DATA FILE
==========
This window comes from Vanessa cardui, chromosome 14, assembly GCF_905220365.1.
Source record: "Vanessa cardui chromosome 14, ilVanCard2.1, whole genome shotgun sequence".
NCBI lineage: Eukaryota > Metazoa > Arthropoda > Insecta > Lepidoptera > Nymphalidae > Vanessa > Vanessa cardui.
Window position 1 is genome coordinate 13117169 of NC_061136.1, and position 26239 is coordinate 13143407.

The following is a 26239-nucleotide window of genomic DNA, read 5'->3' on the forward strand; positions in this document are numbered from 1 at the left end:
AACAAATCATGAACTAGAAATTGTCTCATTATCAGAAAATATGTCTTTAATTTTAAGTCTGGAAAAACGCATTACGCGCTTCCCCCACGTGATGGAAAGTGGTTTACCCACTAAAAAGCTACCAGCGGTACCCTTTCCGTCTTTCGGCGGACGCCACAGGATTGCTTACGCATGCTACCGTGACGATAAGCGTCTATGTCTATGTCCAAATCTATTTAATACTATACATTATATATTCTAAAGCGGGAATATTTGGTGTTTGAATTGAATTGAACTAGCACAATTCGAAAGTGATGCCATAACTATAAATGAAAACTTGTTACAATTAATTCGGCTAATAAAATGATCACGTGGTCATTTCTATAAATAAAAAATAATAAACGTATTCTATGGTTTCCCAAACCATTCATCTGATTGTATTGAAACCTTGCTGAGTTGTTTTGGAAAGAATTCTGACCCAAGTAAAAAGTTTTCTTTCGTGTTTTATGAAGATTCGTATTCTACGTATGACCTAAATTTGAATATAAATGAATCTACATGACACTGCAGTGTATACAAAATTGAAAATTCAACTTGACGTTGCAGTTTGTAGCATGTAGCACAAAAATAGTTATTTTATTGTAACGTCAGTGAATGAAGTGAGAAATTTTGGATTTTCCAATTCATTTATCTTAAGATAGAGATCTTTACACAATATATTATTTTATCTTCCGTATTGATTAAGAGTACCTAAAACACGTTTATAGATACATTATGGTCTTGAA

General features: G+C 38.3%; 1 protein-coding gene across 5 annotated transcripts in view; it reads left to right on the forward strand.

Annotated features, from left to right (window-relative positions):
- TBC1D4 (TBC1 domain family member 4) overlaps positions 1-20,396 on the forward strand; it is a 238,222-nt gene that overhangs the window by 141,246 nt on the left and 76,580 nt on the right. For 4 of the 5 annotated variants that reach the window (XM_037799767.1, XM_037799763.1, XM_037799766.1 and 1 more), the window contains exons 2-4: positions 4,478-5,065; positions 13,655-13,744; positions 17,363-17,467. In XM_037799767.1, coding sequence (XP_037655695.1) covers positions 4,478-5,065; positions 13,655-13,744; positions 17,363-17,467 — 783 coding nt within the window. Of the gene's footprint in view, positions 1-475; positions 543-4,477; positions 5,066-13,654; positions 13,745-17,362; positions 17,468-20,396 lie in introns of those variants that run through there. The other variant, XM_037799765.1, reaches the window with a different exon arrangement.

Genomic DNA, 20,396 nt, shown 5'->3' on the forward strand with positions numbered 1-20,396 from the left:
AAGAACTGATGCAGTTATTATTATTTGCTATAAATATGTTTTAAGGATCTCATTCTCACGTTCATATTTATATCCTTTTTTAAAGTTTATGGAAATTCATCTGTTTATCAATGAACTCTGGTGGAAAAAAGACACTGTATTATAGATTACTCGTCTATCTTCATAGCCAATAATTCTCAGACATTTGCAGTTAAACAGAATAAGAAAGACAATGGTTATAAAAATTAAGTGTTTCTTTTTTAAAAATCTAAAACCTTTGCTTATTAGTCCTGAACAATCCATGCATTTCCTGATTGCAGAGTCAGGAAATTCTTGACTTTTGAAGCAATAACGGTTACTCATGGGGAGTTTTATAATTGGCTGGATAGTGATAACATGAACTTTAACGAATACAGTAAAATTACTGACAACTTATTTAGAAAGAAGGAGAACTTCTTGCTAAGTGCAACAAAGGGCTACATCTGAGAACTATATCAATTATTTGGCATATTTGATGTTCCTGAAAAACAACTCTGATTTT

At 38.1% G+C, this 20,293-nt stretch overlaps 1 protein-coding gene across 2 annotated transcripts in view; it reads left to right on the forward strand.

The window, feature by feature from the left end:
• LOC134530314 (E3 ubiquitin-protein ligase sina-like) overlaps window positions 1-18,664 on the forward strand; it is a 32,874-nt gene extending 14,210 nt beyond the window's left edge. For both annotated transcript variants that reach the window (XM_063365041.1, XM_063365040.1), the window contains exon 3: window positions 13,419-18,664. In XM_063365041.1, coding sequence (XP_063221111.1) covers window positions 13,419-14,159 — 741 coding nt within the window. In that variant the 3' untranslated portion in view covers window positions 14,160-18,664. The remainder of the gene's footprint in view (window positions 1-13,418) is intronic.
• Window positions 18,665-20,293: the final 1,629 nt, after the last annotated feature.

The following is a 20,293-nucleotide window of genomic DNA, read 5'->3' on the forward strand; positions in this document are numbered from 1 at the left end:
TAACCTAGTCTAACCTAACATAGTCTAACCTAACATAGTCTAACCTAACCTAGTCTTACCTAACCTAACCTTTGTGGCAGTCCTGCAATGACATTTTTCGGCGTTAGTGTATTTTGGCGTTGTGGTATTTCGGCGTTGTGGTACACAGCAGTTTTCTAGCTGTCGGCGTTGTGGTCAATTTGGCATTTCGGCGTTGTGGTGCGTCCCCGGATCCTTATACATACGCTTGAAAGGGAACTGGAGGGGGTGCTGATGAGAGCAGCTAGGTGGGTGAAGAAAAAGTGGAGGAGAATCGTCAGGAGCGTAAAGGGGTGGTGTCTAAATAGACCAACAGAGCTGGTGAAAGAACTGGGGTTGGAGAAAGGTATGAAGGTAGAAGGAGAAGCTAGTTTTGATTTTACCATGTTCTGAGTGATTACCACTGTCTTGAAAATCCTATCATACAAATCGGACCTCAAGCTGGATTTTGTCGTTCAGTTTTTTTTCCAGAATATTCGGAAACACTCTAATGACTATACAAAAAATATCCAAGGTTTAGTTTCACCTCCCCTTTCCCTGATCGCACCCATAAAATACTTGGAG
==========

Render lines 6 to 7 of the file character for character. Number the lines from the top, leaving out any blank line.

AACAAATCATGAACTAGAAATTGTCTCATTATCAGAAAATATGTCTTTAATTTTAAGTCTGGAAAAACGCATTACGCGCTTCCCCCACGTGATGGAAAGTGGTTTACCCACTAAAAAGCTACCAGCGGTACCCTTTCCGTCTTTCGGCGGACGCCACAGGATTGCTTACGCATGCTACCGTGACGATAAGCGTCTATGTCTATGTCCAAATCTATTTAATACTATACATTATATATTCTAAAGCGGGAATATTTGGTGTTTGAATTGAATTGAACTAGCACAATTCGAAAGTGATGCCATAACTATAAATGAAAACTTGTTACAATTAATTCGGCTAATAAAATGATCACGTGGTCATTTCTATAAATAAAAAATAATAAACGTATTCTATGGTTTCCCAAACCATTCATCTGATTGTATTGAAACCTTGCTGAGTTGTTTTGGAAAGAATTCTGACCCAAGTAAAAAGTTTTCTTTCGTGTTTTATGAAGATTCGTATTCTACGTATGACCTAAATTTGAATATAAATGAATCTACATGACACTGCAGTGTATACAAAATTGAAAATTCAACTTGACGTTGCAGTTTGTAGCATGTAGCACAAAAATAGTTATTTTATTGTAACGTCAGTGAATGAAGTGAGAAATTTTGGATTTTCCAATTCATTTATCTTAAGATAGAGATCTTTACACAATATATTATTTTATCTTCCGTATTGATTAAGAGTACCTAAAACACGTTTATAGATACATTATGGTCTTGAA

General features: G+C 38.3%; 1 protein-coding gene across 5 annotated transcripts in view; it reads left to right on the forward strand.